It’s housing, cafeteria, bookstore and even bakery. ‘Casa Michelena’, the first work of interior designer Luis Laplace in Mexico, combines local iconography, Spanish baroque, European ‘vintage’ …
With its bakery, bookstore and cafeteria, the beautiful villa of Casa Michelena has reactivated the life of the streets of Morelia (capital of Michoacán, Mexico). However, when they started with the project there were only the vestiges of a glorious past of the early eighteenth century. “Its current owner, Alejandro Ramírez Magaña, originally from this city, wanted to restore the splendor to this construction, in what was once the center of commercial life,” explains Luis Laplace on his first project in the country.
The Argentine interior designer, based in Paris, worked together with the studio Gantous Arquitectos and landscape architect Kathrin Grimm to give a second life to this building, declared a historic monument in 1972, in which Spanish baroque architecture coexists with Mexican iconography – “own the colonial era, “he points out- and by extension to its streets. Hence, that its first floor hosts a lodge where it has reopened businesses such as a bakery, cafeteria, a bar or a bookstore. “To promote the Aztec literature and its history,” he says.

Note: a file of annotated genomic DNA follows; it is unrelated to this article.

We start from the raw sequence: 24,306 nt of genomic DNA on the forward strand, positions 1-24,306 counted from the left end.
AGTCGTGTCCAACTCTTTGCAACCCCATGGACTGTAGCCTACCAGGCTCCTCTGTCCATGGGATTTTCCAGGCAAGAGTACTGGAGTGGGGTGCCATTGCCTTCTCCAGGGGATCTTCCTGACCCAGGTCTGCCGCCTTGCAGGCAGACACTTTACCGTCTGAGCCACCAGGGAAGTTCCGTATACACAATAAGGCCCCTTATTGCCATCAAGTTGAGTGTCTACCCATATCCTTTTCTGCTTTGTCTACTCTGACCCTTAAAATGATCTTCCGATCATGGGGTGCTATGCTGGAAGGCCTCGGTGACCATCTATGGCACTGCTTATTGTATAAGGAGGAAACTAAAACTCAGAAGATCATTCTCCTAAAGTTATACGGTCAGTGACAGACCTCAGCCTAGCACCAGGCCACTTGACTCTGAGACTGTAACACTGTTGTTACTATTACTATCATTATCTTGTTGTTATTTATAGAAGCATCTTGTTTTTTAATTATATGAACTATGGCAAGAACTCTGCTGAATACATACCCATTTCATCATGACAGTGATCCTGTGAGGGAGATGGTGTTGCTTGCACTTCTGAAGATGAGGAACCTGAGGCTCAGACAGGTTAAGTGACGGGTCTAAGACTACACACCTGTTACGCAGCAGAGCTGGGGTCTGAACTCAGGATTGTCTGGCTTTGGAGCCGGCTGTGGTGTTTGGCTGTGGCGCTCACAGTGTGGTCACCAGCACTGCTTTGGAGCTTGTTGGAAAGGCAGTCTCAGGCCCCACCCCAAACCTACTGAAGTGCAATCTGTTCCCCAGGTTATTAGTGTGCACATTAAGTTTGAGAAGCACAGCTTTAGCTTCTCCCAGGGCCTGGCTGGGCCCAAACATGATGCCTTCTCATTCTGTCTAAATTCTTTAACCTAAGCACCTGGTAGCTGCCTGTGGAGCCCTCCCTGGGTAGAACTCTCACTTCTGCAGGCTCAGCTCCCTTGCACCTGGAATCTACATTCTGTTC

The upper one is reserved for the bedrooms and living rooms of their owners. “I had to adapt it to our times, which meant updating the facilities and furnishing it with Jeanneret or Börje Johansson icons and Spanish, French and, of course, Mexican antiquities.” All this together with great works of art by authors such as Diego Rivera, Carlos Mérida or Anne Menke. “The set is designed for the enjoyment of its owners and the many guests they receive,” Laplace concludes. Morelia is back on the map.